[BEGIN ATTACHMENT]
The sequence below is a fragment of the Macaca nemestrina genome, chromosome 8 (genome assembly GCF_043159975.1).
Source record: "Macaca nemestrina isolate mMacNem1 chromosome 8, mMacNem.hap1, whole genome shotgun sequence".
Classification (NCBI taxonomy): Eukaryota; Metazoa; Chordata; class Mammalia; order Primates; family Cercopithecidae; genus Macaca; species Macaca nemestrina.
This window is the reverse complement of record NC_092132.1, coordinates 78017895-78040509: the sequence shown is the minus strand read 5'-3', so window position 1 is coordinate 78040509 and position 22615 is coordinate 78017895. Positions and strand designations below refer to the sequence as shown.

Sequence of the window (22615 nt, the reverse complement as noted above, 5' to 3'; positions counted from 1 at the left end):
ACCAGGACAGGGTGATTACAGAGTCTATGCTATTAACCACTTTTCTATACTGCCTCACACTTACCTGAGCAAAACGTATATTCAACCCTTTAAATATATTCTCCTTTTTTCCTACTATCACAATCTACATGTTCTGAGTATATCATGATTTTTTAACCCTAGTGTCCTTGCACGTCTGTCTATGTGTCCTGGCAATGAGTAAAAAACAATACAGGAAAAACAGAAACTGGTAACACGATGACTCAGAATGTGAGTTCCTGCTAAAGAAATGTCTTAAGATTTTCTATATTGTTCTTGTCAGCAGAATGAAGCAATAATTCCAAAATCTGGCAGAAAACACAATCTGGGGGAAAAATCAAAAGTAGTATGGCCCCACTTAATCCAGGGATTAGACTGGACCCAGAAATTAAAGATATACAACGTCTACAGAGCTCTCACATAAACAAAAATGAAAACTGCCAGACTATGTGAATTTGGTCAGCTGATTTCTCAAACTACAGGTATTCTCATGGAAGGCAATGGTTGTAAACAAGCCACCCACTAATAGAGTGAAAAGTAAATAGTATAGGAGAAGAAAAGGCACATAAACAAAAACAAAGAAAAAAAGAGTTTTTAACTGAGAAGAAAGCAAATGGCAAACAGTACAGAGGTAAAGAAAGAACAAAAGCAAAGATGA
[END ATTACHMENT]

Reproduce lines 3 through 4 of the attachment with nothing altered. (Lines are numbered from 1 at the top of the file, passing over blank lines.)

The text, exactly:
Classification (NCBI taxonomy): Eukaryota; Metazoa; Chordata; class Mammalia; order Primates; family Cercopithecidae; genus Macaca; species Macaca nemestrina.
This window is the reverse complement of record NC_092132.1, coordinates 78017895-78040509: the sequence shown is the minus strand read 5'-3', so window position 1 is coordinate 78040509 and position 22615 is coordinate 78017895. Positions and strand designations below refer to the sequence as shown.